New answers tagged

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Make paleontology relevant to everyday life The problem with paleontology and why it's always the awkward unwanted stepchild when it comes to getting funding is that paleontology has absolutely no broader relevance to modern life. Even compared to similar disciplines such as the taxonomy or ecology of living organisms or history in general. Other ...


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You can't do it in a truly realistic way but you can do it in a fantastical way. The wild arms series had this with dragon bones. Dragon bones made of a fantastical metal that could not be acquired any other way except digging up dead dragons. the metal was incredibly useful entire industries and military complexes grew up around exploiting it. Later it ...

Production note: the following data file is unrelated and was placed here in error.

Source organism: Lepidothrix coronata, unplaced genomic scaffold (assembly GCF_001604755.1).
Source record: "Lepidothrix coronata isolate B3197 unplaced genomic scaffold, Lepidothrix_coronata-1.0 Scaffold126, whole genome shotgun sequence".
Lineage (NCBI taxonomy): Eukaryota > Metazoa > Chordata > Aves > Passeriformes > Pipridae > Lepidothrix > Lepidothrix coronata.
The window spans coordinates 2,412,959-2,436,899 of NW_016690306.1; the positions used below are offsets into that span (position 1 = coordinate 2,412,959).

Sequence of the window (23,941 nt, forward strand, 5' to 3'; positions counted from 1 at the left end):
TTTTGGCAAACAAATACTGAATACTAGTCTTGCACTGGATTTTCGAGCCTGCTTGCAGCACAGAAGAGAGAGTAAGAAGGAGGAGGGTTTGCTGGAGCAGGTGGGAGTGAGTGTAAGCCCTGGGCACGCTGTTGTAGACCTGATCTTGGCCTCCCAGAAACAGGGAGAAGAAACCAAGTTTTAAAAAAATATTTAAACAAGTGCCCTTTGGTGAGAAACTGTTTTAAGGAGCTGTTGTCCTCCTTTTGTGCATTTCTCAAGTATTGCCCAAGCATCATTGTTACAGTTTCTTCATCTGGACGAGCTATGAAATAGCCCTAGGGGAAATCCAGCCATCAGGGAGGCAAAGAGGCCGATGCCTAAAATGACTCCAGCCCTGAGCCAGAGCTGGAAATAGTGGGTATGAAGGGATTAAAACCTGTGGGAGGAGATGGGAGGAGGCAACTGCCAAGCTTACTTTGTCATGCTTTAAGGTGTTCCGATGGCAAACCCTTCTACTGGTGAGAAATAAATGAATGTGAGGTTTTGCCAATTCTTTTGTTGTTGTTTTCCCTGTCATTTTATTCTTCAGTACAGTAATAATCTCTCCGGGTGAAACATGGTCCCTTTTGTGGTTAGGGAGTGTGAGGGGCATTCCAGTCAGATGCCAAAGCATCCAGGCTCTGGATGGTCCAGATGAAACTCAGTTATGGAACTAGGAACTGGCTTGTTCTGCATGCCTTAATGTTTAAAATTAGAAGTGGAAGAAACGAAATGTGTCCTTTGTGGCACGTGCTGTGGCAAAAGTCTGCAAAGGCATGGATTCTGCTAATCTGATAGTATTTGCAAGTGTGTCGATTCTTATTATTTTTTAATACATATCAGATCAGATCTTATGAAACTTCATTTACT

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Conclusive evidence of dinosaurs being aliens, found An alien civilisation makes first contact. They are super smart dragons currently and claim that dinosaurs are their ancestors. They also claim to be Earth’s true owner and have broadcasted an ultimatum of wiping the human civilisation to make way for their return. Humans must do accelerated research ...


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Large-scale motive The main enduring large-scale motive in this world is power (basically via money or military might), so you'll need to tie into that if you want everyone in the world interested in paleontology. Depending on your genre and the story you're wanting to tell, there are many possibilities. Here are some off the top of my head: Ancient ...